Feud over lions puts a nation's pride at stake

Indian politicians argue over how best to protect the endangered big cats of Gujarat
Click to follow
The Independent Online

The Asiatic lion is one of India's most treasured and majestic wild creatures, taking pride of place on the nation's national emblem. The animal is found in a tiny part of the western state of Gujarat and nowhere else in the world, and is now at the centre of an increasingly bitter struggle over how best to protect it from extinction.

India's federal government insists that to protect the rare lion population from the threat of an epidemic, some of the animals should be moved to a neighbouring state so the population is not concentrated in a single area and vulnerable to total wipeout. A location for this breakaway community has already been identified and millions of pounds has been spent to establish an appropriate habitat.

However, officials in Gujarat, headed by the fiery and controversial nationalist politician Narendra Modi, have defiantly refused to give up any of the creatures, insisting that the Indian government's appalling record at trying to save the tiger – whose total number now stands at little more than 3,500 – means it cannot be trusted with the fate of the lion as well. The disagreement between state and federal authorities has been going on for some time, but in recent weeks it has become increasingly vitriolic. Mr Modi clashed publicly with the Environment minister, Jairam Ramesh, and accusing him of blocking grants for other environmental projects in the state to try to pressure Gujarat over the lions.

"Lions are the pride of Gujarat," Mr Modi told a meeting in Delhi of the national planning commission. "All other states have received money for wildlife conservation; we haven't received a penny for lions. Despite this, we have been able to save the lion from poachers, unlike other states where tigers are regularly hunted down illegally."

Mr Ramesh insisted there was no attempt to discriminate against the state but admitted there was a large, unresolved problem. "There are wildlife issues with Gujarat, which are being sorted out through dialogue," he said.

The domain of the Asiatic lion once stretched across a band of territory from Greece to the north-east of the Indian sub-continent.Excessive hunting and a decline in habitat pushed the animal to the brink of extinction; experts say that 100 years ago there may have been only 50 surviving in the wild. An extensive protection programme centred on the Gir forests has seen the population rise to about 360. The story of the lion is considered a national success, with 180 bred in captivity. But zoologists have long warned that other populations should be established to protect the species against annihilation by disease.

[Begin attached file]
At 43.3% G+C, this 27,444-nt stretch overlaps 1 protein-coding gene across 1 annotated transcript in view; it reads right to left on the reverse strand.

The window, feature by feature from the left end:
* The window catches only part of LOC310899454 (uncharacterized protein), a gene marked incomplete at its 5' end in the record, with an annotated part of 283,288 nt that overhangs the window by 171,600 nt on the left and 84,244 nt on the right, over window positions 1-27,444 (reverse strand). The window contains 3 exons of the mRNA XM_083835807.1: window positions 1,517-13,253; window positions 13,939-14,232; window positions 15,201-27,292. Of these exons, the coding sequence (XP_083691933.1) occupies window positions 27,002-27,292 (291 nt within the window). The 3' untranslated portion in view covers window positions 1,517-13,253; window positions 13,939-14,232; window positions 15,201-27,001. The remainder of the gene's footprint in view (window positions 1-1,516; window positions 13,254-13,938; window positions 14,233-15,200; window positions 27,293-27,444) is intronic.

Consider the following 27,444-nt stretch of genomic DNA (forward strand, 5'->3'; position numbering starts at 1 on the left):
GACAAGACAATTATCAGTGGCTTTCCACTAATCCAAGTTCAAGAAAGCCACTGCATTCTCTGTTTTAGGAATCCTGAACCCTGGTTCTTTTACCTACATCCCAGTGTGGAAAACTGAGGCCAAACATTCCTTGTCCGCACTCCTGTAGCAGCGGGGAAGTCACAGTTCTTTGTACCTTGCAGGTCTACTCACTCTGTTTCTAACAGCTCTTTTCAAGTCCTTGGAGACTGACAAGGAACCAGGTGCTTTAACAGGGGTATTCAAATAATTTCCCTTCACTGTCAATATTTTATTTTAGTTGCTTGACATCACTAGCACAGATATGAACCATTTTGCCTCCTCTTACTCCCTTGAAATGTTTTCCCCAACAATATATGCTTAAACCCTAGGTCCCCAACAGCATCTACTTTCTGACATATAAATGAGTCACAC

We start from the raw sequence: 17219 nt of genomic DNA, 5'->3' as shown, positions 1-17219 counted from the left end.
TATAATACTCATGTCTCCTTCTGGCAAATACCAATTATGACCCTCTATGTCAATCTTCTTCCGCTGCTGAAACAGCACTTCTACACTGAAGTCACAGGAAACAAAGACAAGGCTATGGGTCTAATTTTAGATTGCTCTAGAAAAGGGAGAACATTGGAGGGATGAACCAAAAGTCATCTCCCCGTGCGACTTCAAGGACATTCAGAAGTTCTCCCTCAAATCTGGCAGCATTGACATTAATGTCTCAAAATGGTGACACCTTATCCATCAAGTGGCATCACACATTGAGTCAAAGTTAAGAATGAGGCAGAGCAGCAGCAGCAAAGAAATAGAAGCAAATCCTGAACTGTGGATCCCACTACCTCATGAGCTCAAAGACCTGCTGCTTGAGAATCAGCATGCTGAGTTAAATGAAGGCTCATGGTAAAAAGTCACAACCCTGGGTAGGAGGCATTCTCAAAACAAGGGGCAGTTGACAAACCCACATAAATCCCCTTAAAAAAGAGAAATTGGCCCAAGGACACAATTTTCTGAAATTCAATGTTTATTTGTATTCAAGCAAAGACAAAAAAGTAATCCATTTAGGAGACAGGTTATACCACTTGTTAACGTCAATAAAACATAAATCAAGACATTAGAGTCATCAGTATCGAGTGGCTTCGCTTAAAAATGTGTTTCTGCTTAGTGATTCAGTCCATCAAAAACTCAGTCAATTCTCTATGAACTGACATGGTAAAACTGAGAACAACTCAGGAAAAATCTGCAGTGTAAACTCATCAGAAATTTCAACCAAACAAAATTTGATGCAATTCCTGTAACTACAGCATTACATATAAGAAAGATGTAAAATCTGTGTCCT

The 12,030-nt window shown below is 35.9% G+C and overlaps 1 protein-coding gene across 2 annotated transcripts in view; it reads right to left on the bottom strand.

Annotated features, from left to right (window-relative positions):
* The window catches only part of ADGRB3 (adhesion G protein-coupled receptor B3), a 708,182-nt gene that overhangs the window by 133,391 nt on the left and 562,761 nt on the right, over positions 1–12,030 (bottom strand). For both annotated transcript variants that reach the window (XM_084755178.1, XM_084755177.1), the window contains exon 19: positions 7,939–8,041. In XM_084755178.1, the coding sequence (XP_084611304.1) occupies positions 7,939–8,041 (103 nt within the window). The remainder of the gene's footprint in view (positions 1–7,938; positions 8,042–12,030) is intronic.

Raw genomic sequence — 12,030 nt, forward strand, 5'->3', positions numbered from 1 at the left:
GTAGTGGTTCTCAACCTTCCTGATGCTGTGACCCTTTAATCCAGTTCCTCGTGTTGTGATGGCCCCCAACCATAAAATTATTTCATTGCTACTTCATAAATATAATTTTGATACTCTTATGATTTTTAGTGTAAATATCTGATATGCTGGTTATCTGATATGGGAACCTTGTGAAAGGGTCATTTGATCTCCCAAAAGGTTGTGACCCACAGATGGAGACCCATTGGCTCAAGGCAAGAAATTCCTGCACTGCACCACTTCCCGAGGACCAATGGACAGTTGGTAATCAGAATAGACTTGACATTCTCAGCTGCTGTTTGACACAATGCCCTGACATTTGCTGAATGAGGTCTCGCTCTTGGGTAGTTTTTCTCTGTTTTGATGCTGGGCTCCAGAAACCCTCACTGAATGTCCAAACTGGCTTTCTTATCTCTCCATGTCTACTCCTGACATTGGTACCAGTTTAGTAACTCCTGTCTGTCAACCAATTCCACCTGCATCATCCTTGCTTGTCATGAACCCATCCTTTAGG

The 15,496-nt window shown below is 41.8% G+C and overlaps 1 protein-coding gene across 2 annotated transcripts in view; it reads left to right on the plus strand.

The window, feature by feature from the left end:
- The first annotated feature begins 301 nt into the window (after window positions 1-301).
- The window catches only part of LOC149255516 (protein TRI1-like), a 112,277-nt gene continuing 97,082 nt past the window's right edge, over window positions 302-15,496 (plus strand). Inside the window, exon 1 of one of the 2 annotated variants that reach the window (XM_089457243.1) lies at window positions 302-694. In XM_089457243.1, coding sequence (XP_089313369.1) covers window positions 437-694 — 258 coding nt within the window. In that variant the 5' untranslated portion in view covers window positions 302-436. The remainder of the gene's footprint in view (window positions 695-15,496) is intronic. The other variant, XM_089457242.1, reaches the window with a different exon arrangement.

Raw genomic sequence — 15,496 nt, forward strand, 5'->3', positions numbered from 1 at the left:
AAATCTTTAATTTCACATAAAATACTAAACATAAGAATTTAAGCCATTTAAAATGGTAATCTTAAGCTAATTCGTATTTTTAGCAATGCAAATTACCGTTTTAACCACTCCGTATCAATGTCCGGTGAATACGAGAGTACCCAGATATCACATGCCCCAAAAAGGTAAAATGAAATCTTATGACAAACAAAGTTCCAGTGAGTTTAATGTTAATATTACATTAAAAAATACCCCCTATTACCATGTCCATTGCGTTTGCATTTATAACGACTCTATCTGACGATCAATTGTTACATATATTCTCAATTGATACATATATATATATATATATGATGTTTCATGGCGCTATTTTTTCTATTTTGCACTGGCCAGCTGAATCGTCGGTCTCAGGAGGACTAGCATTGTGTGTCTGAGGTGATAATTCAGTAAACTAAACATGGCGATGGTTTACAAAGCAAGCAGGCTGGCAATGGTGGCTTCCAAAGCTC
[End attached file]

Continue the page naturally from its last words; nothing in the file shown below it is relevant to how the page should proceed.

Dr Yadvendradev Jhala, a biologist at the Wildlife Institute of India, a government-sponsored organisation that supports relocating some Gujurat lions, said: "Gujarat has done a very good job of preserving the lion. It says a lot for the efforts of the state government and they have pride in it. But the problem is that if there is a disease epidemic you [will] threaten the entire population."

Mr Jhala said authorities in Gujarat were in the process of establishing a second population about 30 miles from Gir but that to be safe, it needed to be further away. "It is a good start but 30 miles is not enough of a barrier to stop the spread of disease when there are feral dogs and such."

The central government's frustration is compounded by the fact that millions of pounds have already been spent preparing a habitat area for a second lion population in the Kuno-Palpur Sanctuary in Madhya Pradesh, 200 miles to the south-west.

Many observers believe Mr Modi's reluctance to part with some of Gujurat's lions is not just about his concerns – however real – that they might again be threatened by poachers in their new home, but because he does not want to lose the tourist revenue the animals bring in. Gir Forest National Park attracts upwards of 60,000 visitors a year. In 2008, tourists were given the chance to pay the equivalent of about £100 to watch lions devour live cattle tethered to a tree. The "attraction" was condemned by activists.

Belinda Wright, head of the Wildlife Protection Society of India, said the row between Gujarat and the federal government had come to a head because the recently-appointed Environment Minister was determined to confront the issue. "All the experts say there has to be a second lion population," she said. "But Gujarat does not want to get rid of them."